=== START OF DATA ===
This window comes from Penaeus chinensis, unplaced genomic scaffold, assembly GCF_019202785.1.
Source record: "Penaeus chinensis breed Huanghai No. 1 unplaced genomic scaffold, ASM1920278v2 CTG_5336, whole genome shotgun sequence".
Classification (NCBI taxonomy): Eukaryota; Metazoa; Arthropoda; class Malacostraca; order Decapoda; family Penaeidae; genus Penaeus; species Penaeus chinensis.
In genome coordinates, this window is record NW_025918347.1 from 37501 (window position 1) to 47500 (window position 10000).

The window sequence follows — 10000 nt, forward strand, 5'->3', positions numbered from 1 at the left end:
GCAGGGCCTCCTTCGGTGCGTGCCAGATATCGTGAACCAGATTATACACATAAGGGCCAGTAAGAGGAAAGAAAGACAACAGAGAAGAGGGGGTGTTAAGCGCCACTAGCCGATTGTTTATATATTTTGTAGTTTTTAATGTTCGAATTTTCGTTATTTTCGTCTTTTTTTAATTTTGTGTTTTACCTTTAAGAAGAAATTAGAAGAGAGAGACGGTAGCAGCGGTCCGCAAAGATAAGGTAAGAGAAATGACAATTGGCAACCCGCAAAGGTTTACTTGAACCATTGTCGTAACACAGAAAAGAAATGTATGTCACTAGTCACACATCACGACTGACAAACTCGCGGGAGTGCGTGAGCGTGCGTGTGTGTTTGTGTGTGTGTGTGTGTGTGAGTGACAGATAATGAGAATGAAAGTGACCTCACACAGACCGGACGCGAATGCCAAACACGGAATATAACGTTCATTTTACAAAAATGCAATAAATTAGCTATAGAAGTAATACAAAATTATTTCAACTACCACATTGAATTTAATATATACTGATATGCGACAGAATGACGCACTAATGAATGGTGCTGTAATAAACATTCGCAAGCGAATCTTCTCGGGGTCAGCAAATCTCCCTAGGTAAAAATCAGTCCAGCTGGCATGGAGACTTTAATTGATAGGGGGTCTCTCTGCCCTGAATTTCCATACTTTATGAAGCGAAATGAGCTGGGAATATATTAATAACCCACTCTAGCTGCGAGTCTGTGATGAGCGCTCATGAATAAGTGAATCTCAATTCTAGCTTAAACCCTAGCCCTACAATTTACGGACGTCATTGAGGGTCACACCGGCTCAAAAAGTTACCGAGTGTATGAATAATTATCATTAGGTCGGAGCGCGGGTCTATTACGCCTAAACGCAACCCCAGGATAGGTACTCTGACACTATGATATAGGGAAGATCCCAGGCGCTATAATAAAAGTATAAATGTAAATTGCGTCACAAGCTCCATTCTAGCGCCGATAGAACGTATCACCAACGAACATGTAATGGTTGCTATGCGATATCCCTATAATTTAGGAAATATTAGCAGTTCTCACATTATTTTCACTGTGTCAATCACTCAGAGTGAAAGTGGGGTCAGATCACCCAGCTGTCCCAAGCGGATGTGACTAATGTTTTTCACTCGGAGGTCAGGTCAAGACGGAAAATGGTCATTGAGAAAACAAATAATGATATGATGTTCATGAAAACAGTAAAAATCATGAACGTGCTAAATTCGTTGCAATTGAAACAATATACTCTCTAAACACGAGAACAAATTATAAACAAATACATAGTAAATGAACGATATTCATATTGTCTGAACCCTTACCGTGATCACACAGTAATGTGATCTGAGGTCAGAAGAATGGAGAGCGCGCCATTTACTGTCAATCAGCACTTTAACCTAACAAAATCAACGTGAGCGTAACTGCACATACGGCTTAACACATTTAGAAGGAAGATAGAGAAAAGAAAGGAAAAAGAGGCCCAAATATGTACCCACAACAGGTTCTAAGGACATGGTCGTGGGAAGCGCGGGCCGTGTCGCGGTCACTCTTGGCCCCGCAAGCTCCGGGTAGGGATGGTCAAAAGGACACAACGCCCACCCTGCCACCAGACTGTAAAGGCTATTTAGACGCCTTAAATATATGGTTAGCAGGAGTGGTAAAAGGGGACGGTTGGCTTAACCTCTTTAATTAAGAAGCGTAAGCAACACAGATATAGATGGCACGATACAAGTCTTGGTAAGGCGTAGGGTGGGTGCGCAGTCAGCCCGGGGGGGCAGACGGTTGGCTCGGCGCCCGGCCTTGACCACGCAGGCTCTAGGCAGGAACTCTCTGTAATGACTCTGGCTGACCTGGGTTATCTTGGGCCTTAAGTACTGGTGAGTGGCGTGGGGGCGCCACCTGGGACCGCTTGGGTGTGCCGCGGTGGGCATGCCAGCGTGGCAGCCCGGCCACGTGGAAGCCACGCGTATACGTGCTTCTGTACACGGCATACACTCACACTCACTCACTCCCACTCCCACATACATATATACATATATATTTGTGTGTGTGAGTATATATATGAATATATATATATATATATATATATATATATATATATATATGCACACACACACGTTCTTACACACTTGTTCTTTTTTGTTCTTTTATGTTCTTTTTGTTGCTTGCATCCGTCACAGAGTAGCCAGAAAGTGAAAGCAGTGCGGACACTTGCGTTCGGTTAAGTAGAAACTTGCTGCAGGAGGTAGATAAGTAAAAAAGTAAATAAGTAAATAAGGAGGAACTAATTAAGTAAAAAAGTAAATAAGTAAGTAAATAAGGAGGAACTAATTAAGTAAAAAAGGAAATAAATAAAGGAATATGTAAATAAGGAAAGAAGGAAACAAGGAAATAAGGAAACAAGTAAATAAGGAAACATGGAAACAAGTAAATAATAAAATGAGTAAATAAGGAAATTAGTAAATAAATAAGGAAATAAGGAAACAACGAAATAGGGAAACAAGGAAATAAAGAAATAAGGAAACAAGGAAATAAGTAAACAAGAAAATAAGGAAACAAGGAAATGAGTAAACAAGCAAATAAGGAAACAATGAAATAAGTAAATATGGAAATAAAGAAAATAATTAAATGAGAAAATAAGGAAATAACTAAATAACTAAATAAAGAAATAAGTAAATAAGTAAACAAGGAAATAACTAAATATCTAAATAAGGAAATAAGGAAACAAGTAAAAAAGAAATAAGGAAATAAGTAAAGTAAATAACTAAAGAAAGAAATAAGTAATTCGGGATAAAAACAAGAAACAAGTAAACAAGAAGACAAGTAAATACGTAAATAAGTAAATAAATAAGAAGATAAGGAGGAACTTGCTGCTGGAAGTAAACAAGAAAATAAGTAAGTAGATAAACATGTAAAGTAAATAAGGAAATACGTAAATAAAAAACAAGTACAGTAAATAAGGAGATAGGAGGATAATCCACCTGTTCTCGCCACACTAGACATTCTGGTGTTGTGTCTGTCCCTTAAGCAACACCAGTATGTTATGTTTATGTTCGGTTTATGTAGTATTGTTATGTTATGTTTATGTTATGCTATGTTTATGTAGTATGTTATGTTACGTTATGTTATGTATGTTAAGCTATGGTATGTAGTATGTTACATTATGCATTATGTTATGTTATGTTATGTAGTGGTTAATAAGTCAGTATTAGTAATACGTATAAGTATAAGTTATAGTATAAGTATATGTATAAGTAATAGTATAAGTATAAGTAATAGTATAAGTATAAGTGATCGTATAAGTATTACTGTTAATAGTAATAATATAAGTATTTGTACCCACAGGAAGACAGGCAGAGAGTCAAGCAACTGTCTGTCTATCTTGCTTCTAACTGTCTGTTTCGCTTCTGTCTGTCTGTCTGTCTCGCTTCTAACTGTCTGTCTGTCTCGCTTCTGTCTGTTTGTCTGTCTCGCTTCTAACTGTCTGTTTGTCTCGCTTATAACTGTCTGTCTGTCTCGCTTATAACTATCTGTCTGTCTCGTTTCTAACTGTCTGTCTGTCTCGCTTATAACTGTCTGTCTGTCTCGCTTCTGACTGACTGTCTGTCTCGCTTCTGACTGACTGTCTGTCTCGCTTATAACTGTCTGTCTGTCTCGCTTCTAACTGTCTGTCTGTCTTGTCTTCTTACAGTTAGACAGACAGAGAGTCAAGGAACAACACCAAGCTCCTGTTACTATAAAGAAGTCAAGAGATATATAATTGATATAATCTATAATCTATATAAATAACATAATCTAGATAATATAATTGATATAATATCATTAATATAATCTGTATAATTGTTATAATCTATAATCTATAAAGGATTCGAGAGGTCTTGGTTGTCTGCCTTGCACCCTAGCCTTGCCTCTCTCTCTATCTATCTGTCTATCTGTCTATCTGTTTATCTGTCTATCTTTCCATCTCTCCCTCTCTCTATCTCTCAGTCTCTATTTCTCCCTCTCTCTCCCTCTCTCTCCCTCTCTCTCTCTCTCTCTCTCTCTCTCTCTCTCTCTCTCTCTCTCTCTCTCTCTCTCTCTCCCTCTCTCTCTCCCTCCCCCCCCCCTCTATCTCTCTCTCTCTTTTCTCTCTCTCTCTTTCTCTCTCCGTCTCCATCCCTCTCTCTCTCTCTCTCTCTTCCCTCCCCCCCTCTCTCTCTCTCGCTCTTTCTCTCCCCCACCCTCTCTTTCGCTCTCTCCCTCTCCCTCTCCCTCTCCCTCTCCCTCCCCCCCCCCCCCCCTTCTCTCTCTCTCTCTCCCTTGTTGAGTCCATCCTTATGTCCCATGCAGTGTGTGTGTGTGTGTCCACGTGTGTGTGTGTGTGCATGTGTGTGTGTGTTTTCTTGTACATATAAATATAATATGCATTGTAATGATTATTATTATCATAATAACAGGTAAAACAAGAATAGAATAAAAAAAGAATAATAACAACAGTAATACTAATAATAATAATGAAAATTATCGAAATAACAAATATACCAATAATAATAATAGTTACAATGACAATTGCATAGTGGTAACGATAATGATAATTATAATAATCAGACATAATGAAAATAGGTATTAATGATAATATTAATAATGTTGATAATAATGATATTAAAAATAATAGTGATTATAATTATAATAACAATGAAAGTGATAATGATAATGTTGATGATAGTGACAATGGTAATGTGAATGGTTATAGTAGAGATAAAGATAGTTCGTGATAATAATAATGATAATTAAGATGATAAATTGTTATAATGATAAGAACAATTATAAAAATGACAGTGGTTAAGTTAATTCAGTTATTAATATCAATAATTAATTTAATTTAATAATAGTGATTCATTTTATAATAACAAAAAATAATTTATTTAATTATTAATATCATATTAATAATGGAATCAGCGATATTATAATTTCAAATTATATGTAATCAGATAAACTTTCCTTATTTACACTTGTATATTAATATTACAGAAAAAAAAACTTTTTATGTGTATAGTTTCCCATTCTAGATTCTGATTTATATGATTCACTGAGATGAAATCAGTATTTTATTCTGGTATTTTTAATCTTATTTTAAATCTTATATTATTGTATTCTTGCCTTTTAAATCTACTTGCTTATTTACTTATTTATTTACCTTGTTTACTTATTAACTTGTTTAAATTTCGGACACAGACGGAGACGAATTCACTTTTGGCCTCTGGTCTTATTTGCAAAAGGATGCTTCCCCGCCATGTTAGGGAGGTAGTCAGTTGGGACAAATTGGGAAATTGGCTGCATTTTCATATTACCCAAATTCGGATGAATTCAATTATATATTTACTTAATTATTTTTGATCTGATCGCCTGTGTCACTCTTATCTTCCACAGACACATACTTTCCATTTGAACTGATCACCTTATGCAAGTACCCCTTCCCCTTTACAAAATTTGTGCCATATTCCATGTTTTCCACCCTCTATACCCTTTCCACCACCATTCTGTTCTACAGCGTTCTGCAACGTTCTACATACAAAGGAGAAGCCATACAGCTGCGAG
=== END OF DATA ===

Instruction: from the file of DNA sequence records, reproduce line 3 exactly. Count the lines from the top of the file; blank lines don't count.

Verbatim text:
Classification (NCBI taxonomy): Eukaryota; Metazoa; Arthropoda; class Malacostraca; order Decapoda; family Penaeidae; genus Penaeus; species Penaeus chinensis.